There’s a chance that once you get past age 50, one morning you’ll roll over in bed and suddenly the world will start spinning madly. Imagine the worst case of the rolls you ever suffered during your college drinking days, and then imagine it a bit worse. This is an extremely nasty sensation and also terrifying. “The first time it happened to me, my husband and I both assumed I was having a stroke, and we went to the ER,” Elizabeth Carroll, a teacher in Nyack, New York, said. Carroll’s response is far from unusual. She felt “off balance,” and dizziness is one indication that a stroke has occurred. She was kept in the hospital for several days and given a CT scan.
It was only after she was discharged and referred to a neurologist that Carroll learned that she suffered from benign paroxysmal positional vertigo, which, as its name indicates, is a far less serious disorder than a stroke. This condition can, in most cases, be easily corrected without drugs or expensive tests. People with BPPV can often effectively treat the condition on their own at home by doing a series of physical maneuvers, or a doctor or physical therapist can help them perform the movements in their office. Yet, for reasons not entirely clear, neither BPPV nor this fast, easy, inexpensive method for treating it is well known to the general public. Even more puzzling is the stubborn lack of awareness about both among medical professionals.
I was lucky. The first time I flopped over in bed one morning and felt like a washing machine drum on spin cycle, I had a pretty good idea what was going on. A few months earlier, I’d had lunch with my friend Maria, who recounted her own sudden case of vertigo. Her husband had done an internet search and come up with links to YouTube videos about how to perform something called the Epley maneuver, and decided they should try it. The maneuver—which involves first turning the sufferer’s head to the side at an angle halfway between face-forward and completely over the shoulder, then leaning the person backward on a bed or other surface so that their head and neck drop off the edge, and then conducting a series of other similar movements—worked miraculously. How strange and amazing, we both agreed, that an affliction that felt so catastrophic could be so easily cured.
When my spin cycle started, I at first tried to stay motionless. It’s typical of BPPV that movement, particularly of the head, will trigger it and that remaining still will cause it to temporarily subside. Then, I reached for my iPad and feebly typed in “vertigo maneuver,” since I couldn’t remember the name of the doctor, John M. Epley, who invented it. I found the same videos Maria’s husband had, and followed their instructions myself. While it’s surely better to perform the maneuver with professional help, it is quite possible to do it on your own. Apart from a faint sensation of lightheadedness that dissipated by the end of the day, my vertigo was cured.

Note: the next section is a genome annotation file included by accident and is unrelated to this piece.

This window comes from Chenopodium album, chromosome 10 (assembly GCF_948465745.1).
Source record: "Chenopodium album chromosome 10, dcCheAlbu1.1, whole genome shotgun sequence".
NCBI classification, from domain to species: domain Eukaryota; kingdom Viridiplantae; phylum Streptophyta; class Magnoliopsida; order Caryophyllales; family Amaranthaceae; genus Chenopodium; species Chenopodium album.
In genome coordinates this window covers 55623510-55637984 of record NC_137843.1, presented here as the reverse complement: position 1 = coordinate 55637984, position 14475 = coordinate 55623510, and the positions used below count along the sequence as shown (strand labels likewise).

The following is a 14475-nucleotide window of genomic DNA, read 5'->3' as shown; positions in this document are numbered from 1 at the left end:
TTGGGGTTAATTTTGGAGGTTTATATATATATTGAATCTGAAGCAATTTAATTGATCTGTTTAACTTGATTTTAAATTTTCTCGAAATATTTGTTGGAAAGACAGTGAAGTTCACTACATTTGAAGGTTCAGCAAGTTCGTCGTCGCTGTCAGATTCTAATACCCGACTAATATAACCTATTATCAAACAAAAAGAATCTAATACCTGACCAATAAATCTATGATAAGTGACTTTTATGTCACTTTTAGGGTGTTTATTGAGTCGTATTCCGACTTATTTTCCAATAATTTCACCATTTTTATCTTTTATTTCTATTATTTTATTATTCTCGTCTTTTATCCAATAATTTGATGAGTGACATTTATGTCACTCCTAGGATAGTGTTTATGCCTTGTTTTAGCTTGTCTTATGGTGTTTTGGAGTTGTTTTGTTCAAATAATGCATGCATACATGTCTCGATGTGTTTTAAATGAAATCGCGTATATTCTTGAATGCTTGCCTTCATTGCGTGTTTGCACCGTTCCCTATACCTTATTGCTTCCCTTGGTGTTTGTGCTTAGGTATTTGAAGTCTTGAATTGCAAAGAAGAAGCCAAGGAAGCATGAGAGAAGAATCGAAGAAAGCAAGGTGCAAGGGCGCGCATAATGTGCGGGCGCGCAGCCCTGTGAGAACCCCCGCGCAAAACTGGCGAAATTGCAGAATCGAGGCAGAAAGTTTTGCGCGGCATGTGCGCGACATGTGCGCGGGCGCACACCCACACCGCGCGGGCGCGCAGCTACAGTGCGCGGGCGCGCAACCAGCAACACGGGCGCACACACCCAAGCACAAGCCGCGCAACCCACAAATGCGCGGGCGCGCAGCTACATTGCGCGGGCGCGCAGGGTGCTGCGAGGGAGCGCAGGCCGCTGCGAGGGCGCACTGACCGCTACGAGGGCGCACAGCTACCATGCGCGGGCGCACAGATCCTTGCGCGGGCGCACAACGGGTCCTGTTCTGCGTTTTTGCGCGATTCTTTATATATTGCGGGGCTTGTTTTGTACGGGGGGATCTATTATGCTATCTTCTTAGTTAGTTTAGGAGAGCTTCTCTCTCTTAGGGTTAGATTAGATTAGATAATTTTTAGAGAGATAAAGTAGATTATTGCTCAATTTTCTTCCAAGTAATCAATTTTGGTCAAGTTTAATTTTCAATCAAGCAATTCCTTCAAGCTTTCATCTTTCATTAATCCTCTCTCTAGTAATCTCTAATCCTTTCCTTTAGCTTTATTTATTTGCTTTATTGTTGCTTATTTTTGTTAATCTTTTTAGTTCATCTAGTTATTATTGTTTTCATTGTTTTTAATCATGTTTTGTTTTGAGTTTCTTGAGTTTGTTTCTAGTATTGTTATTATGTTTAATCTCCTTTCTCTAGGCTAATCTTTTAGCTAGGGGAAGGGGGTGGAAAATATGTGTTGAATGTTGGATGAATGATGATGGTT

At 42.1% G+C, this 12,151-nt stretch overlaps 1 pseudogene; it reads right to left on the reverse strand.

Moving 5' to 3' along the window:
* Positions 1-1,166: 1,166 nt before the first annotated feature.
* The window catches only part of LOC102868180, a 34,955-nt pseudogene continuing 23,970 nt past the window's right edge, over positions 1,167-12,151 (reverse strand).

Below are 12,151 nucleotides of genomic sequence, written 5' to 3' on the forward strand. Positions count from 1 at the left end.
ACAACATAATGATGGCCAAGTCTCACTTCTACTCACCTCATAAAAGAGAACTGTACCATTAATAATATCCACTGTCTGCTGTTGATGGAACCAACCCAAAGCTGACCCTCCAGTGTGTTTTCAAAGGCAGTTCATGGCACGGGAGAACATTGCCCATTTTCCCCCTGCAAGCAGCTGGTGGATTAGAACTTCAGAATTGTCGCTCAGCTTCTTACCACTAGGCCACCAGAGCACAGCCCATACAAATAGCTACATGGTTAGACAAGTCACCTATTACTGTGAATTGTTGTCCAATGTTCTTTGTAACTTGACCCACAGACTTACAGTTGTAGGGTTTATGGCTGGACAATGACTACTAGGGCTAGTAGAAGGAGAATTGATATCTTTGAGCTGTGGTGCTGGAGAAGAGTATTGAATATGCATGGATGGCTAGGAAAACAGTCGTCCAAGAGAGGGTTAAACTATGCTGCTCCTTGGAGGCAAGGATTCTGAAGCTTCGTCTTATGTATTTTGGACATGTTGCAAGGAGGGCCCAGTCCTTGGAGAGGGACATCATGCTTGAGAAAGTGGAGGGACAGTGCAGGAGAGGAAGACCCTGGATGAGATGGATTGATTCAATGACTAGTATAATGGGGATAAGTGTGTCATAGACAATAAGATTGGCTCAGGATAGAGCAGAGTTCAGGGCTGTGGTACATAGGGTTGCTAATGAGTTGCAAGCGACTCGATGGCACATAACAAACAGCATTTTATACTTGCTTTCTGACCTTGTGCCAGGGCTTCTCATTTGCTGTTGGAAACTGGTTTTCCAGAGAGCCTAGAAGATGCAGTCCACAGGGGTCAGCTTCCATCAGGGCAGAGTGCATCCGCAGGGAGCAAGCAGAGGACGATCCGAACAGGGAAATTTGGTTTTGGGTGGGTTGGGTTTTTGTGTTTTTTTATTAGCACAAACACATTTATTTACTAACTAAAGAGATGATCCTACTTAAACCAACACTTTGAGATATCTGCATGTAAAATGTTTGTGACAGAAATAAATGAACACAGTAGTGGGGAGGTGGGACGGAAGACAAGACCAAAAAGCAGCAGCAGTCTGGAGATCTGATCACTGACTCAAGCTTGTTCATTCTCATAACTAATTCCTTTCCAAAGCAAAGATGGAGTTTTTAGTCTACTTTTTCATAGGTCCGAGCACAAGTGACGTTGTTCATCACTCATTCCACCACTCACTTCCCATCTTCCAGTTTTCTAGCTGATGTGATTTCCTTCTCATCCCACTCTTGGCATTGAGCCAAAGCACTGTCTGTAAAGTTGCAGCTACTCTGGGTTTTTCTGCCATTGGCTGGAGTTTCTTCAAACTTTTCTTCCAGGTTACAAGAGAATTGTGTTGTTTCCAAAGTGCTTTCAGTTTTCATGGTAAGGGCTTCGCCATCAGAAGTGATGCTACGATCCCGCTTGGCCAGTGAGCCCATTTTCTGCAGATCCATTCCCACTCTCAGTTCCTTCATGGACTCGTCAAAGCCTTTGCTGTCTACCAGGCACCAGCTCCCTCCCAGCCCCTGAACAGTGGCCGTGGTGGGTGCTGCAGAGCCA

The next year, it happened again, and this time it took several performances of the maneuver to get to the point where I could walk without worrying I’d pitch sideways into a wall. Maybe I wasn’t doing it properly? I decided to call the telehealth service offered by my insurance. That doctor prescribed meclizine, an anti-nausea drug, which, although it didn’t stop the vertigo, did make me feel a little better, since I’ve always been prone to motion sickness. But she never mentioned the Epley maneuver or any of the other maneuvers developed to treat BPPV. I made an appointment with my GP and saw a physician assistant there.
“This isn’t working quite as well for me as it did the first time,” I told him. “I thought maybe if someone else could guide me through the maneuver, I’d have a better sense of whether I’m doing it right.”
“If what you’ve been doing has worked for you,” he replied, “I’m sure you’re doing it right.”
I had the distinct impression that he had no idea what I was talking about. Over time, I’d learn of other BPPV sufferers who found more relief from word-of-mouth with friends and YouTube than from medical professionals.
“Your experience is very common,” Dr. Jonathan Edlow, professor of medicine and emergency medicine at Harvard Medical School, told me. “Despite the fact that BPPV is also incredibly common, it’s remarkably poorly understood by many, if not most, medical physicians and PAs, and that’s true whether they’re emergency physicians or internal medicine doctors.” The author of several papers on how emergency room physicians should diagnose patients presenting with vertigo, Edlow, who is 70, marveled, “When I went to medical school a long, long time ago, I don’t remember being taught about it, and I think the first 20 years of being in an emergency position, I can’t remember ever diagnosing it.” Now that he’s aware of BPPV, he said, he spots it around 10 times a year. The condition is more common in older people, but it’s not exclusive to them.